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Old February 22, 2009, 06:53 PM   #7
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I had a guy on another forum give me the measurements of his pin, but his was a two piece unit, maybe original maybe not he didn't know. Like that drawing on the website I originally posted, mine I think was supposed to have that "head" piece. Not sure what the significance of it was though, since my pin does stay in its space under tension of the spring and the pin is locked in place by a set pin in the slide assembly. But it seems to me that it was at one time a one piece unit that could only be inserted into its position via a plug on the rear of the slide assembly. Real pain to get out that way, hence someone came up with the 2-piece pin the other guy had on his?

Looking again at the picture on the vestpocket webpage, maybe the only thing that "head" on the firing pin did was to seal the passage after the pin was installed, with the set pin holding the firing pin in place? So from back to front it would be: the head of the FP, FP held in place by a set pin, then the spring.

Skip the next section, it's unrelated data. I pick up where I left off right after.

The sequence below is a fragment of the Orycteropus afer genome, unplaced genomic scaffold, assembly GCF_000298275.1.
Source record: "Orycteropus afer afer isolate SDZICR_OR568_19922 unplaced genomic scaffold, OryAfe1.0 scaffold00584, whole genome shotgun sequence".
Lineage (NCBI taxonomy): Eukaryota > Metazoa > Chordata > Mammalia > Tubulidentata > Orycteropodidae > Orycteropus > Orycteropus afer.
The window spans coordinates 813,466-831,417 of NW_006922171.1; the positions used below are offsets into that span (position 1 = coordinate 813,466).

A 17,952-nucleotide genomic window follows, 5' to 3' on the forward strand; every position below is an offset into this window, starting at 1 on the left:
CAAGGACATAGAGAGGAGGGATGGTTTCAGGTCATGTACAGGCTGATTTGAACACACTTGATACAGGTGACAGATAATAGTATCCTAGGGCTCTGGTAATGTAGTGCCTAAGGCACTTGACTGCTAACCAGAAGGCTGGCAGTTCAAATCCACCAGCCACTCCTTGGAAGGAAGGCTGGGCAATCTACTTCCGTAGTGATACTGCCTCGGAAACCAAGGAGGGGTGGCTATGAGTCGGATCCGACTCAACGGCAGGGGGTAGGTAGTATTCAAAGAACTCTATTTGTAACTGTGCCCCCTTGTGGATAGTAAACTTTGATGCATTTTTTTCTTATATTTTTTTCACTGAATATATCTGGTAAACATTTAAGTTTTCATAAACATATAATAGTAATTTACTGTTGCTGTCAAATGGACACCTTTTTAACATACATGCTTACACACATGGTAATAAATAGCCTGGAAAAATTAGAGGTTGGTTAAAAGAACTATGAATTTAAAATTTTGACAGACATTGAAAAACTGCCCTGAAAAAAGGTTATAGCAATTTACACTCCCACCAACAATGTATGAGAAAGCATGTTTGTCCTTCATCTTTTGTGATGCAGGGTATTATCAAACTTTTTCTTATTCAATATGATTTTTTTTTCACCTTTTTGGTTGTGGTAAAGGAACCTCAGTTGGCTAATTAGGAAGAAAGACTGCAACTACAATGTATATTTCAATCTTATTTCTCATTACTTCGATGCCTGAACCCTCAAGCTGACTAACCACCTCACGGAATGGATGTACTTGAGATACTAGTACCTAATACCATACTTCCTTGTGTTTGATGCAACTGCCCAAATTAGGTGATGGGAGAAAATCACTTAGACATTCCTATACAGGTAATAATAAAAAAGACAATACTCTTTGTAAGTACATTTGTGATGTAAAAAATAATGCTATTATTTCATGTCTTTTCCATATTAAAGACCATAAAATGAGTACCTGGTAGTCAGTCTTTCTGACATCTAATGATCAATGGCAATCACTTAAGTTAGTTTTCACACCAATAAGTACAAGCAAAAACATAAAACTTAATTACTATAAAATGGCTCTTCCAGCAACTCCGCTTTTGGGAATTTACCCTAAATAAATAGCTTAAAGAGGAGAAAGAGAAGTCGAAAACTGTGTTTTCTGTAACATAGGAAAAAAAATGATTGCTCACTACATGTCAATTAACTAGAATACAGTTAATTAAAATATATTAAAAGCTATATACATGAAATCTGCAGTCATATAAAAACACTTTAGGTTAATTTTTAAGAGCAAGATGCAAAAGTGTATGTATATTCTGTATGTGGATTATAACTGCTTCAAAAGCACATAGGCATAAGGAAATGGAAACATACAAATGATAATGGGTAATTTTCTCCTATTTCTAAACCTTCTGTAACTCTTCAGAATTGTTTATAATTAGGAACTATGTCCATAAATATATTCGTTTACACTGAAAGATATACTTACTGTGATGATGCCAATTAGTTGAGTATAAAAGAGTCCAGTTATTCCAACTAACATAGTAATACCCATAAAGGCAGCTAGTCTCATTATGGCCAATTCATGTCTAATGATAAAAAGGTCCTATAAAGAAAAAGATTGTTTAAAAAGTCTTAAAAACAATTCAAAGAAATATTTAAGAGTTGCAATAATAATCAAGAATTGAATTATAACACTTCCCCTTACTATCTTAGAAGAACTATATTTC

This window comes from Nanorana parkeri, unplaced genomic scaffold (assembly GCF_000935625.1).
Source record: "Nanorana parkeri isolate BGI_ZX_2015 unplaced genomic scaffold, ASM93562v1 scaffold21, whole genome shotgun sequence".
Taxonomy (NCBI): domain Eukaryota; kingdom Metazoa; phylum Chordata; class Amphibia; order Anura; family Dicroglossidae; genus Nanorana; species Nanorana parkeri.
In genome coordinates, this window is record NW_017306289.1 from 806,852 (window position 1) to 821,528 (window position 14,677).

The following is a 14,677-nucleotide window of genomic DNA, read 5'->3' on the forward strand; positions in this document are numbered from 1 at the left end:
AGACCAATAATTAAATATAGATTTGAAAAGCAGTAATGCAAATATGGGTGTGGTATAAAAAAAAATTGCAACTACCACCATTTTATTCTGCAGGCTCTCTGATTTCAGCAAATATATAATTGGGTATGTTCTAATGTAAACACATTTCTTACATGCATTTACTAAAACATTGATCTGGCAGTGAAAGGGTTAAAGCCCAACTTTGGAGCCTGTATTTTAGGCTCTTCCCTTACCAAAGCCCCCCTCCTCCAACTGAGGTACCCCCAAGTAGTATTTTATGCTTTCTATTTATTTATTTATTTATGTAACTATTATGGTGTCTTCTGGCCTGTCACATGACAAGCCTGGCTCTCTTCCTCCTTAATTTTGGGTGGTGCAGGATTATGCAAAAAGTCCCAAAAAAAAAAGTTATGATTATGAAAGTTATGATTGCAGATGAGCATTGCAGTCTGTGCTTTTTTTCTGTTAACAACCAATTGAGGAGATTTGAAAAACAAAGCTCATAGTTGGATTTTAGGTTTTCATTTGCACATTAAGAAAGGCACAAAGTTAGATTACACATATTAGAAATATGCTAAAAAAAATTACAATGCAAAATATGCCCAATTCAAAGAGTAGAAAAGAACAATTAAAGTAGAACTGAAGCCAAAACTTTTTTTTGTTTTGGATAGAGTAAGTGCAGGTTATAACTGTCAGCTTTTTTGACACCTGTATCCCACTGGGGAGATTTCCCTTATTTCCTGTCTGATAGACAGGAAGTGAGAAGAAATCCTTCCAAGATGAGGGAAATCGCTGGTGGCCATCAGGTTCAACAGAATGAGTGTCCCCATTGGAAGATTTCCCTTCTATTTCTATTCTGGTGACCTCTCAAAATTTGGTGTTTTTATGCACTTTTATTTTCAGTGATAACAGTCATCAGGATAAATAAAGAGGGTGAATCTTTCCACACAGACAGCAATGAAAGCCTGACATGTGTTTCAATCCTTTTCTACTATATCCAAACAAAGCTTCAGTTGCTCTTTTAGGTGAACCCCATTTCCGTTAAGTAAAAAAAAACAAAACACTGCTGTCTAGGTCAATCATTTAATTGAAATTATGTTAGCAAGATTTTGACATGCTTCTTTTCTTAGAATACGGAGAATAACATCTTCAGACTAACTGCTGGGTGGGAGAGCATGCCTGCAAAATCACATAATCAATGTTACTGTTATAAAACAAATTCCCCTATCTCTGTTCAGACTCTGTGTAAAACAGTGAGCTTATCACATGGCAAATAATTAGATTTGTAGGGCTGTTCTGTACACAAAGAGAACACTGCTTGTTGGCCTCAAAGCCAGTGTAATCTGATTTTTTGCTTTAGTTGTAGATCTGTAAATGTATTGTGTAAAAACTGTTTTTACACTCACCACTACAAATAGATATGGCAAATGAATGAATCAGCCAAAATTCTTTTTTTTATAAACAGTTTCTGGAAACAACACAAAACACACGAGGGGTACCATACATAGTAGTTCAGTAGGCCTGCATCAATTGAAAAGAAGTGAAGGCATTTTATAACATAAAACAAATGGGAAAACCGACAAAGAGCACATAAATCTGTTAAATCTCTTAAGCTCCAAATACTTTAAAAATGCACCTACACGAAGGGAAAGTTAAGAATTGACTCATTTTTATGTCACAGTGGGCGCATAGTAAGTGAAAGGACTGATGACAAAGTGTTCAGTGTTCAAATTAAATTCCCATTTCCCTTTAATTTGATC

Does that make any sense or am I missing something in how this mechanism is supposed to work?

Joe
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Old March 5, 2009, 01:17 PM   #8
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Glen- here is the pic of the slide where the pin should insert. I think the missing head piece sits just outside of the hole?
Joe
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Old March 5, 2009, 02:06 PM   #9
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Yeah, that's definitely a stress fracture at the back of that pin. I'll talk to the metallurgist I work with for his suggestion on the best steel to use. Other than that I'd figure 4140 heat treated to RC45. The firing pin on a 1911 is specified as medium high to high carbon steel between 40 and 46 Rockwell. If it doesn't hold up at least we tried.
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Old March 15, 2009, 04:27 PM   #10